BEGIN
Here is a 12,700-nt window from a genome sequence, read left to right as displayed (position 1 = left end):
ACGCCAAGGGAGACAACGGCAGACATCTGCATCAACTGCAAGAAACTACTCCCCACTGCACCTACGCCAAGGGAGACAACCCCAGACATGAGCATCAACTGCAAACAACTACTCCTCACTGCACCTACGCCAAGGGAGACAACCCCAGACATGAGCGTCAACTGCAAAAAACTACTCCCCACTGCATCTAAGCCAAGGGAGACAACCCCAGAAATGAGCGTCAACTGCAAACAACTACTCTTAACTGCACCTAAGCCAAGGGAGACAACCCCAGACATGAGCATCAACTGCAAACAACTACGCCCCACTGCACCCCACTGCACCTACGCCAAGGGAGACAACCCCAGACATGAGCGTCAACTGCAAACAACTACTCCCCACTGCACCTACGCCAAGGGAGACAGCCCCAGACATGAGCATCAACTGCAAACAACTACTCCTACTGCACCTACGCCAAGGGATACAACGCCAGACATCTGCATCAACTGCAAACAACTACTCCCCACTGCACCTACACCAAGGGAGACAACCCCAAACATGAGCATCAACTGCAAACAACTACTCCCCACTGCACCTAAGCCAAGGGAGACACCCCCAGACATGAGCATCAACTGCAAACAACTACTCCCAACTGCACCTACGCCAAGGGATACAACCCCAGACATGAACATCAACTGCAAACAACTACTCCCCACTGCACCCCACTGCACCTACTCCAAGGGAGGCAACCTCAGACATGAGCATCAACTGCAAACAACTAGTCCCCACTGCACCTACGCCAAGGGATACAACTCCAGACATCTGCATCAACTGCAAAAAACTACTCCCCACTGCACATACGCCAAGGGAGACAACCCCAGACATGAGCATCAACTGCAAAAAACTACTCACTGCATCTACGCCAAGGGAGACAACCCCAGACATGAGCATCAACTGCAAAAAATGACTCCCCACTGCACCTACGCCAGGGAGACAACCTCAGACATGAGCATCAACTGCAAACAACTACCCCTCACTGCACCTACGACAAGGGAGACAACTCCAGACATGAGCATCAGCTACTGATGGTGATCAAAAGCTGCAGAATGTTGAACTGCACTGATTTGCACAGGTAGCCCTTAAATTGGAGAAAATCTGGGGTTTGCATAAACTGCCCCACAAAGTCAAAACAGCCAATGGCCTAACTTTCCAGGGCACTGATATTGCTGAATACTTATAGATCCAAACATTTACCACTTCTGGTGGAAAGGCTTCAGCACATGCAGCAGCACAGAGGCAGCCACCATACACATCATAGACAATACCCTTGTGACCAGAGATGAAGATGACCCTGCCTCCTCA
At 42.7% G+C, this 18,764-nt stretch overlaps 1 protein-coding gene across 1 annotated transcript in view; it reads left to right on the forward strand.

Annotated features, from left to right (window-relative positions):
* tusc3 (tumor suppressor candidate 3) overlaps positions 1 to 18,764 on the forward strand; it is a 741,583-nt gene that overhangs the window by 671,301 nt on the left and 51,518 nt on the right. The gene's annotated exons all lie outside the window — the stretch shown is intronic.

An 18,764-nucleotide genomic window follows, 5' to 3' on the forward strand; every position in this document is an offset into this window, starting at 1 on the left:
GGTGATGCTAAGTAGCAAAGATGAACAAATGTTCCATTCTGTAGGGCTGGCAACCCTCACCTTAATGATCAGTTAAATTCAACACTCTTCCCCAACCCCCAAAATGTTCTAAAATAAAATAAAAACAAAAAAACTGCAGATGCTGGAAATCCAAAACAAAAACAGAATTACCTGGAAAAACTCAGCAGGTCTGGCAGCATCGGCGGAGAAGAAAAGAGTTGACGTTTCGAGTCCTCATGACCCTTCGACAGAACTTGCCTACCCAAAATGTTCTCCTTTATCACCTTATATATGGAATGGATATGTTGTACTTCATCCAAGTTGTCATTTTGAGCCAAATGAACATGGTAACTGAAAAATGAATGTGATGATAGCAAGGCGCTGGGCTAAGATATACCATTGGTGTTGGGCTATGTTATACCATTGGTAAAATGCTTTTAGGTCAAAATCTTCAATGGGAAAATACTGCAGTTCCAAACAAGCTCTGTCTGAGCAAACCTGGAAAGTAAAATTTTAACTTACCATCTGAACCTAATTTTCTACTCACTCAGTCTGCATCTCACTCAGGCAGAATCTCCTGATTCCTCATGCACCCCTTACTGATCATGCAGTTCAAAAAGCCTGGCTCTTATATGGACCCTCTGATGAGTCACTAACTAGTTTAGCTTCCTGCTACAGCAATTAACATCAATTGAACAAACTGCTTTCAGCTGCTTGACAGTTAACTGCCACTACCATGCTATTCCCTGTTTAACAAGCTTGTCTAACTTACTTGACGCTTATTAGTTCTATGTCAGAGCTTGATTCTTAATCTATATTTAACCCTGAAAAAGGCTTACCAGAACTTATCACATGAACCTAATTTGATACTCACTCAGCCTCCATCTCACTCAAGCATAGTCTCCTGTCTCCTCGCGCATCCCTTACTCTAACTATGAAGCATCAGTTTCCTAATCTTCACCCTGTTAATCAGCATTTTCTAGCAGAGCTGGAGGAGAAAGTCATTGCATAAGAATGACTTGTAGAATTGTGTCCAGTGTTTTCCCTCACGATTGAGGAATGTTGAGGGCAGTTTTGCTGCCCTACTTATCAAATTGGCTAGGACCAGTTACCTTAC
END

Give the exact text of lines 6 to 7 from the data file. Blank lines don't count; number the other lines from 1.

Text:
An 18,764-nucleotide genomic window follows, 5' to 3' on the forward strand; every position in this document is an offset into this window, starting at 1 on the left:
GGTGATGCTAAGTAGCAAAGATGAACAAATGTTCCATTCTGTAGGGCTGGCAACCCTCACCTTAATGATCAGTTAAATTCAACACTCTTCCCCAACCCCCAAAATGTTCTAAAATAAAATAAAAACAAAAAAACTGCAGATGCTGGAAATCCAAAACAAAAACAGAATTACCTGGAAAAACTCAGCAGGTCTGGCAGCATCGGCGGAGAAGAAAAGAGTTGACGTTTCGAGTCCTCATGACCCTTCGACAGAACTTGCCTACCCAAAATGTTCTCCTTTATCACCTTATATATGGAATGGATATGTTGTACTTCATCCAAGTTGTCATTTTGAGCCAAATGAACATGGTAACTGAAAAATGAATGTGATGATAGCAAGGCGCTGGGCTAAGATATACCATTGGTGTTGGGCTATGTTATACCATTGGTAAAATGCTTTTAGGTCAAAATCTTCAATGGGAAAATACTGCAGTTCCAAACAAGCTCTGTCTGAGCAAACCTGGAAAGTAAAATTTTAACTTACCATCTGAACCTAATTTTCTACTCACTCAGTCTGCATCTCACTCAGGCAGAATCTCCTGATTCCTCATGCACCCCTTACTGATCATGCAGTTCAAAAAGCCTGGCTCTTATATGGACCCTCTGATGAGTCACTAACTAGTTTAGCTTCCTGCTACAGCAATTAACATCAATTGAACAAACTGCTTTCAGCTGCTTGACAGTTAACTGCCACTACCATGCTATTCCCTGTTTAACAAGCTTGTCTAACTTACTTGACGCTTATTAGTTCTATGTCAGAGCTTGATTCTTAATCTATATTTAACCCTGAAAAAGGCTTACCAGAACTTATCACATGAACCTAATTTGATACTCACTCAGCCTCCATCTCACTCAAGCATAGTCTCCTGTCTCCTCGCGCATCCCTTACTCTAACTATGAAGCATCAGTTTCCTAATCTTCACCCTGTTAATCAGCATTTTCTAGCAGAGCTGGAGGAGAAAGTCATTGCATAAGAATGACTTGTAGAATTGTGTCCAGTGTTTTCCCTCACGATTGAGGAATGTTGAGGGCAGTTTTGCTGCCCTACTTATCAAATTGGCTAGGACCAGTTACCTTAC